“If we in our sole discretion determine that you have engaged in abuse, misuse, or gaming in connection with the welcome offer in any way or that you intend to do so (for example, if you applied for one or more cards to obtain a welcome offer(s) that we did not intend for you; if you cancel or downgrade your account within 12 months after acquiring it; or if you cancel or return purchases you made to meet the Threshold Amount), we may not credit the Membership Rewards points to, we may freeze the Membership Rewards points credited to, or we may take away the Membership Rewards points from your account. We may also cancel this Card account and other Card accounts you may have with us.”
If you used any of the methods above in the past, it wouldn’t be surprising if you receive a pop up from American Express saying you aren’t eligible for more welcome offers. In this case, you will not receive a welcome bonus even if you complete the minimum spend requirements.
4. File a CFPB Complaint
A Consumer Financial Protection Bureau (CFPB) complaint is only for people who have followed all of the steps above: met the minimum spend requirement in the allocated time frame and didn’t game the system.
Before you file a CFPB complaint, see if the issue can be resolved by talking to the bank.
If talking to the bank fails, and you have good faith that you met the bonus requirements and followed the terms of service, file a CFPB complaint here: https://www.consumerfinance.gov/complaint/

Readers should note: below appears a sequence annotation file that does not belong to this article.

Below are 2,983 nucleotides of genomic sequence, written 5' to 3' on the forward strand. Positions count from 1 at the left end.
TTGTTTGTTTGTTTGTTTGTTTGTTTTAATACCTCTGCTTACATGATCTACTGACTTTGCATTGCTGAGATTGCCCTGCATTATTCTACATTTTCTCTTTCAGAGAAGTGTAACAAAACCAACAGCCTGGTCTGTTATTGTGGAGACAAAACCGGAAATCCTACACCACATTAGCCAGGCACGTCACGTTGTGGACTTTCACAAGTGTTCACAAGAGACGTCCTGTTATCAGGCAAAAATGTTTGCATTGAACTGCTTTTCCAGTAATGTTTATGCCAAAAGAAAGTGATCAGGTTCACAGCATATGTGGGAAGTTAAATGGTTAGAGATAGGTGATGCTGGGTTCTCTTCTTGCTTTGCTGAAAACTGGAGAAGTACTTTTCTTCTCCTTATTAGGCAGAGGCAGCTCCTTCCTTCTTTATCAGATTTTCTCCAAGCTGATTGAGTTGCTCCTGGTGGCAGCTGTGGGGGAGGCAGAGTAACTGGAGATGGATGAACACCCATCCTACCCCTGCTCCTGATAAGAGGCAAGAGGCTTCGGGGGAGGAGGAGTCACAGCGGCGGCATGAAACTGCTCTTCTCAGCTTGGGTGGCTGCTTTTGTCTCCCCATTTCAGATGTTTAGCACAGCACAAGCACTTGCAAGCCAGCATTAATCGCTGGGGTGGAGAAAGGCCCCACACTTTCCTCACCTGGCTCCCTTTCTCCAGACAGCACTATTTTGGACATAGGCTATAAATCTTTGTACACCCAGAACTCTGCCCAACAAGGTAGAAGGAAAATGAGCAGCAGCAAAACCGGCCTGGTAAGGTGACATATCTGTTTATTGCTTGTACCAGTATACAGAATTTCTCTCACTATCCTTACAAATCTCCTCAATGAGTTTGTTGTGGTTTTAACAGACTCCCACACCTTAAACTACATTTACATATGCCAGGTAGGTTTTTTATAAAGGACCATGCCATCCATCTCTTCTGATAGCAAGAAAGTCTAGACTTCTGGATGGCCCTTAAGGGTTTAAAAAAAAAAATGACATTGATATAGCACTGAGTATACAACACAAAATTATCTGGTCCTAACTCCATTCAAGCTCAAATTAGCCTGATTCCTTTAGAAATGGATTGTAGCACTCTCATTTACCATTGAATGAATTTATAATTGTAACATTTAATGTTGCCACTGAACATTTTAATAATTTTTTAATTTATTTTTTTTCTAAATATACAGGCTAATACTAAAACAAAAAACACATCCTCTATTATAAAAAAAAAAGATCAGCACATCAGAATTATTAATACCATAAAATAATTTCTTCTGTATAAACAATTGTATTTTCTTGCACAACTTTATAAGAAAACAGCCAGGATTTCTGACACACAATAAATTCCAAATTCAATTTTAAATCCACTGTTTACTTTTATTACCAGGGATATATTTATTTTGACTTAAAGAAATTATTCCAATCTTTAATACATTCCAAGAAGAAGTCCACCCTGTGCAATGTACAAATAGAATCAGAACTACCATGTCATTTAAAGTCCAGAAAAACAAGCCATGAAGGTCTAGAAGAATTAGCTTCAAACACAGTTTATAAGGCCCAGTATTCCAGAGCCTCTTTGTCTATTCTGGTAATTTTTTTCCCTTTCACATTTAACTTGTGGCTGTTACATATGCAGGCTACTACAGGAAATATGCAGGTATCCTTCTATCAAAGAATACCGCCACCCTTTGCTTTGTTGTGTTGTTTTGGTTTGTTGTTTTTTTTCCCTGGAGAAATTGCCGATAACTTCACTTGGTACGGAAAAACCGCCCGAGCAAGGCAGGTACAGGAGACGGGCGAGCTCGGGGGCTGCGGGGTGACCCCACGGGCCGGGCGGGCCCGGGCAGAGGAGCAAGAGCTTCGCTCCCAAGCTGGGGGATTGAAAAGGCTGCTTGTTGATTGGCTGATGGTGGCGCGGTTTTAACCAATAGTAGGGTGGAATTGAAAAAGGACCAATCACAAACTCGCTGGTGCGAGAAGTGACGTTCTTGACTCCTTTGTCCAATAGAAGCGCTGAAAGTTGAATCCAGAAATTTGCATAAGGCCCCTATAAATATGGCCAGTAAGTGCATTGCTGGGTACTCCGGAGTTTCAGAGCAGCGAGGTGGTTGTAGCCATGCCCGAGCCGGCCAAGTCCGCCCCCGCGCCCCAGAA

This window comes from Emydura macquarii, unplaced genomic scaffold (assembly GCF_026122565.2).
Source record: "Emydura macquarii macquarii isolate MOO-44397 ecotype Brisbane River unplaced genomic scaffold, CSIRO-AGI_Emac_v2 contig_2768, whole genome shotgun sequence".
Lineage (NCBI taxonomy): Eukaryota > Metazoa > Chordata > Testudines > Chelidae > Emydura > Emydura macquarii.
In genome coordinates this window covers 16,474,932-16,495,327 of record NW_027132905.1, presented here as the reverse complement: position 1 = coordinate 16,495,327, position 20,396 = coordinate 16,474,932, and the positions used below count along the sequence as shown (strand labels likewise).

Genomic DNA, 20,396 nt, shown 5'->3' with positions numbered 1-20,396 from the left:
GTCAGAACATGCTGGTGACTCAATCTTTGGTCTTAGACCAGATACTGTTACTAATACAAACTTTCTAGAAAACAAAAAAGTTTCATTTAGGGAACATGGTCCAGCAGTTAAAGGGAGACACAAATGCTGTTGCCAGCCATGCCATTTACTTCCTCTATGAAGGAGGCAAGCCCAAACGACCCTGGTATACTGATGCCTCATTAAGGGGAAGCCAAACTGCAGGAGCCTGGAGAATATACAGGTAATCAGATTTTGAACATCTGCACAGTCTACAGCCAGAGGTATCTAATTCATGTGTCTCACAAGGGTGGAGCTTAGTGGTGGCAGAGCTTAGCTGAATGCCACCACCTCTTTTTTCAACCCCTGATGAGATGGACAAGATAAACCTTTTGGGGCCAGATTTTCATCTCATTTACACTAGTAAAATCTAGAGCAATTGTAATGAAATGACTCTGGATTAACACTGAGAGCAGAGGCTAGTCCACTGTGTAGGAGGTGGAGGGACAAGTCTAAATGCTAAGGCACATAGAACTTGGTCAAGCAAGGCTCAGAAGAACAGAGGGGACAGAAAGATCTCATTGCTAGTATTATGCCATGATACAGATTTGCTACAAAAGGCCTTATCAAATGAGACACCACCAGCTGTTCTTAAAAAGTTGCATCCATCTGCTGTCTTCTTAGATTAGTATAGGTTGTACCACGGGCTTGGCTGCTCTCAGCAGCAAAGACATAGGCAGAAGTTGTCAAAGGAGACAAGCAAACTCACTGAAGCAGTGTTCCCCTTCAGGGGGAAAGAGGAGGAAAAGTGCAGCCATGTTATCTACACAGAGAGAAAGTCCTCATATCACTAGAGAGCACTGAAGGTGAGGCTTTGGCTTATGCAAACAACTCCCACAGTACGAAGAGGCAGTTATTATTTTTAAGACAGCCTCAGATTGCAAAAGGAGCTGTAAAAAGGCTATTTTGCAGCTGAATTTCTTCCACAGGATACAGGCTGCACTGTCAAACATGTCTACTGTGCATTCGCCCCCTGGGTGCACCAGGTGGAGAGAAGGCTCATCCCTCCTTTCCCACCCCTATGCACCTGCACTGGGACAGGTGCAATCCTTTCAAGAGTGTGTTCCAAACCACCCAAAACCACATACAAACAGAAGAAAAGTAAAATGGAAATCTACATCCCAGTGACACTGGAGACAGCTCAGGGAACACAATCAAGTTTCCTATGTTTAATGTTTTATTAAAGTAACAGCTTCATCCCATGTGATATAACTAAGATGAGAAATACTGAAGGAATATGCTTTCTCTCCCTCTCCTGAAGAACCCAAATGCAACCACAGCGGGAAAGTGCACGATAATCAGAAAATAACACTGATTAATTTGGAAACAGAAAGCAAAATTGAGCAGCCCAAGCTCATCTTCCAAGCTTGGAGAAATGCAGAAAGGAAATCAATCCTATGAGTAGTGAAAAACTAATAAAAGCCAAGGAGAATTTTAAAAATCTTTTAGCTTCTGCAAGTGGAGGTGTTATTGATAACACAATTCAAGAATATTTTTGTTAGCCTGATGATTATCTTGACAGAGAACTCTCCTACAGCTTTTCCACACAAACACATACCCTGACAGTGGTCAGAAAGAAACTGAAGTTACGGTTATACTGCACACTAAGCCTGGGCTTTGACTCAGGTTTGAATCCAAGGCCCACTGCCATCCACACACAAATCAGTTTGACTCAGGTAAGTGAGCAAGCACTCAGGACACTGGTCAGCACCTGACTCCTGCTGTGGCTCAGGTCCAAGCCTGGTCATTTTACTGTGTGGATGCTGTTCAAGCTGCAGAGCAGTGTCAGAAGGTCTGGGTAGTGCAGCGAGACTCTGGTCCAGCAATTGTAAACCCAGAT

You’ll need to have documentation of the welcome offer terms and submit billing statements as proof. It’s helpful to take screenshots of your credit card application and terms.
In my experience, CFPB complaints are the most effective way to get the welcome offer (assuming you’re in the right and didn’t break any rules).
Arbitration is the most aggressive method, and I don’t think it’s worth going down this path. Chase, American Express, and Chase all have forced arbitration in their updated terms of service.
The terms and conditions of your respective credit card will tell you who to contact and how.
The Arbitration Process:
Send a claims notice to the party listed in the terms and conditions of your credit card
Consumers must pay a $200 to file a claim
Respondent (bank) has to pay a portion of the administrative fee which is $1,700, as well as compensation for the arbitrator, which starts at $1,500
Have documentation and/or hire a lawyer to defend your case
Be cautious of counterclaims. If a claim is found to be frivolous, the consumer will be responsible for all of the arbitration costs.
Again, since most welcome offers are worth ~$500-$1,000, it might not be worth it to go down the arbitration route.
Editorial Note: Opinions expressed here are the author's alone, not those of any bank, credit card issuer, airlines or hotel chain, vendors or companies, and have not been reviewed, approved, or otherwise endorsed by any of these entities.